Knowing that I would be returning to work in Georgia followed by an extended trip to New Mexico and Colorado, getting back out on the water seemed like the thing to do. Annie slid off the trailer at the Gwynns Island ramp early Saturday morning and we tacked in a SE wind toward Hole in the Wall. After an anchored snack break I decided to run back, request a bridge opening and continue into the Piankatank below the Middle Peninsula. The wind had freshened so a reefed main and jig were in order. Passing Fishing Bay I we continued west working up the Piankatank, looking for a anchorage that would be protected by both the south chop as well as a cold front that was forecasted to pass through around midnight.

I found a small island, Berkley, on the chart that appeared to be the inner remnant of an oxbow formation in the winding river. It gave us the protection we needed. I awoke in the early morning to a strong breeze from the NW that was mitigated by a few trees on shore. Back to sleep.

As dawn broke I went out into the cold morning and found the deck festooned with pollen and oak catkins that had been stripped from the trees. That cleanup was followed by a lengthy stripping of slimy grass off the entire length of Annie's rode. The extra scope made it that much more fun.

After granola and fruit breakfast I set off back down river well reefed in a brisk, cold northerly. Probably still in the 40s... surely with the wind chill.. it was 'no cleat ' reach. The gusts were ferocious and the main sheet was fully released often. Passing Fishing Bay and Stove Point it really picked up. I'm not clear on the nuances of the Beaufort Scale but there was white caps on every wave top. The destination, Jackson Creek and then Mill Creek to the Deltaville Maritime Museum was in view. The hard beat began with many quick tacks. Each time Annie crossed over she would plow in and white water would cover the bow and shoot over the dodger. I prefer to stand at the helm so there was a lot of ducking down. 

Once the creek was made I wound around to the museum and tied up to the floating dock. Onshore I found John England preparing for the pre-dedication of the new boatbuilding shop. Larry Chowning, a noted historian and author of books on deadrise and buyboats was due at 3. I stayed on, saw old friends and went out to eat. That night I opted to stay at the dock. It was quiet with a full moon shining through the port light.

Monday morning brought tempered winds and a great sail where the Piankatank meets the Chesapeake. I noted additional modifications to the sail rig and after putting Annie back on land, headed to Richmond to sort out them out. A two-weekend shakedown... success.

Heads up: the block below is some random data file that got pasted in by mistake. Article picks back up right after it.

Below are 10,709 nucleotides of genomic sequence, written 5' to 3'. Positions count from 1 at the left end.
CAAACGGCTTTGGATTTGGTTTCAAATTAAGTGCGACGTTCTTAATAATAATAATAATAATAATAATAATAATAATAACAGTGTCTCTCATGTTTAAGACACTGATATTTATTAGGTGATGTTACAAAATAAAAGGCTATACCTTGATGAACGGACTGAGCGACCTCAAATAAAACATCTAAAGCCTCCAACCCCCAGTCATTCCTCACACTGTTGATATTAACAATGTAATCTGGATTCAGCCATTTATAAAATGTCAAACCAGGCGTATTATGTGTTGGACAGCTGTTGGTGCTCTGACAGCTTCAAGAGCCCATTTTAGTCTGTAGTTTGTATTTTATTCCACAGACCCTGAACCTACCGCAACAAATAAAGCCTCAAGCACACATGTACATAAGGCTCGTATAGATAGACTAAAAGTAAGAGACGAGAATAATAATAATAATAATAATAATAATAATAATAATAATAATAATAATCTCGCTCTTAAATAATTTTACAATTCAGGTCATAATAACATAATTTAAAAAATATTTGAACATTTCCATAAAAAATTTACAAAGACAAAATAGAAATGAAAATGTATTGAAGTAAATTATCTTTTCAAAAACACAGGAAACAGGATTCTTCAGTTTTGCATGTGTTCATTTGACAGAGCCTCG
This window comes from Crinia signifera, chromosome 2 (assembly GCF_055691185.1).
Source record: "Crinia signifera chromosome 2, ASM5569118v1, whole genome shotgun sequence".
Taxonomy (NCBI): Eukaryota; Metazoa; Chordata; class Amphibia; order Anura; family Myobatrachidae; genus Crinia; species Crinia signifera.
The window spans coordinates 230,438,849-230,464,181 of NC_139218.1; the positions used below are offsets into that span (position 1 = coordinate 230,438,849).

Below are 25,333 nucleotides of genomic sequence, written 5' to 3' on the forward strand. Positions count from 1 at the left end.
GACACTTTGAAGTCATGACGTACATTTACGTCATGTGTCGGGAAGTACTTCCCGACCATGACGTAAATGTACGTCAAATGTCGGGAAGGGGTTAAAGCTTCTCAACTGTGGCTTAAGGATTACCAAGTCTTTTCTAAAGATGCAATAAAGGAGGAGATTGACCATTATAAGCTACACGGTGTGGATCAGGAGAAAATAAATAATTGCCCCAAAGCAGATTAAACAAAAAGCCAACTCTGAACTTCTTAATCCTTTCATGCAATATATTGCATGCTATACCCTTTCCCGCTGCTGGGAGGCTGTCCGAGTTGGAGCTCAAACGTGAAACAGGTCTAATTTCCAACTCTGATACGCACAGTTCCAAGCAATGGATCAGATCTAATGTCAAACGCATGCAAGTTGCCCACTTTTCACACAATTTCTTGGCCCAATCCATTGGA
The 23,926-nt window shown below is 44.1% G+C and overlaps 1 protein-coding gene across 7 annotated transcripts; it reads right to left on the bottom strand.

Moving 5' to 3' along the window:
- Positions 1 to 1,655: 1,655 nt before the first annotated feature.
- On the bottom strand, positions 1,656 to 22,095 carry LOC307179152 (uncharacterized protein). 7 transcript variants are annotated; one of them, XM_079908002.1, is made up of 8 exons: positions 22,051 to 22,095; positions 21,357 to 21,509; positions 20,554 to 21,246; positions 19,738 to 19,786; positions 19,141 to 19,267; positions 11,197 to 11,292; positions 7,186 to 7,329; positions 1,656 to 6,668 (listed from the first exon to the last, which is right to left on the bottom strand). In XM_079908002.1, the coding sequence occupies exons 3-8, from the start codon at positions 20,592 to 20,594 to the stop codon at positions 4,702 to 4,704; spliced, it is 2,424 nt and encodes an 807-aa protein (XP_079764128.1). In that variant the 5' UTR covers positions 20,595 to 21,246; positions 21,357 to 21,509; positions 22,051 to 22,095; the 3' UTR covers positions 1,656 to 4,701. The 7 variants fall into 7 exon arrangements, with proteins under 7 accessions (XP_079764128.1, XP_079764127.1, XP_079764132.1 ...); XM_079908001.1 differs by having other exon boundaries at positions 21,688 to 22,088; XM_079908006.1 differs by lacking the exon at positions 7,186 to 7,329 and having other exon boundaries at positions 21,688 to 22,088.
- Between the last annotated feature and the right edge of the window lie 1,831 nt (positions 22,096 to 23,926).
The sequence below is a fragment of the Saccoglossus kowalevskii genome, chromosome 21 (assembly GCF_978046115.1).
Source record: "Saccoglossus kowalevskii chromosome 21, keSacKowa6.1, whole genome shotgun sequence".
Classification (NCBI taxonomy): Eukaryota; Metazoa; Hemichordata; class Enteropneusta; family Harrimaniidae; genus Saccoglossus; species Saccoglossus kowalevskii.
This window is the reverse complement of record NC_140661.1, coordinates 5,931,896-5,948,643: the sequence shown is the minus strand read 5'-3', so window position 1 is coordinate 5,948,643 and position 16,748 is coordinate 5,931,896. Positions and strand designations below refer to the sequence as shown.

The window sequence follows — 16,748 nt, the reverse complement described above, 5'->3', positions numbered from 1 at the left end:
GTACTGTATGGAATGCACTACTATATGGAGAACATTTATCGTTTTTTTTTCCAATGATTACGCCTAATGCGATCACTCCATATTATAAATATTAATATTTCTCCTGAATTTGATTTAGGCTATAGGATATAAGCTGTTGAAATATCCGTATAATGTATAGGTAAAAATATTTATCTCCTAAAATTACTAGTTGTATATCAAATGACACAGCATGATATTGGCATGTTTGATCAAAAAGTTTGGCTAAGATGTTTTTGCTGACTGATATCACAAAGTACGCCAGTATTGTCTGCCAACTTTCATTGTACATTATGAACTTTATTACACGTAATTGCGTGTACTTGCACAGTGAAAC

Sunday, April 15, 2018

New Wings

Picked up Annie's new sails a couple of days ago in Deltaville. They look well made and the price was fair. I returned by the marina at Gwynn's Island and started the rigging chores. It became quickly evident that  a lot of work was needed back at the shop.

Fast forward. I fashioned a new slotted aluminum tube to stiffen the jib luff and give it strong furling. The yard and mizzen were laced and parrel beads knotted and tied in to the main. My fingers were crossed that the sails would fit and set well.

Then yesterday. with all the sails bent on I set them on Annie (on the trailer) and they looked good. Next week she will get her shakedown...

Friday, March 9, 2018

Let's Get This Show on the Road

She must have known it was a special day. After months of sitting covered in a field, Annnie appeared remarkably clean and bright as I unsnapped her cover. Awaiting the sailmaker I set up the outboard flushing tub and hooked up the gas line. remarkably to me the motor fired off clean on the first pull.

New sails are the last piece to a year long process of "putting right" the fire disaster that took her sails and spars. I had had decided to have the Ullman Sails of Virginia loft do the work and Jerry Ullsman, the owner, showed up ready to measure. Without a set to work from and a unique plan to reconstruct, we discussed the geometry at length and poured over photos I had brought. Drascombes have simple rigs without booms but even simple has to be right.

I bought a 14' length of schedule 40 aluminum tube to fashion a new roller reefing rig. Will wait for the new jib before proceeding.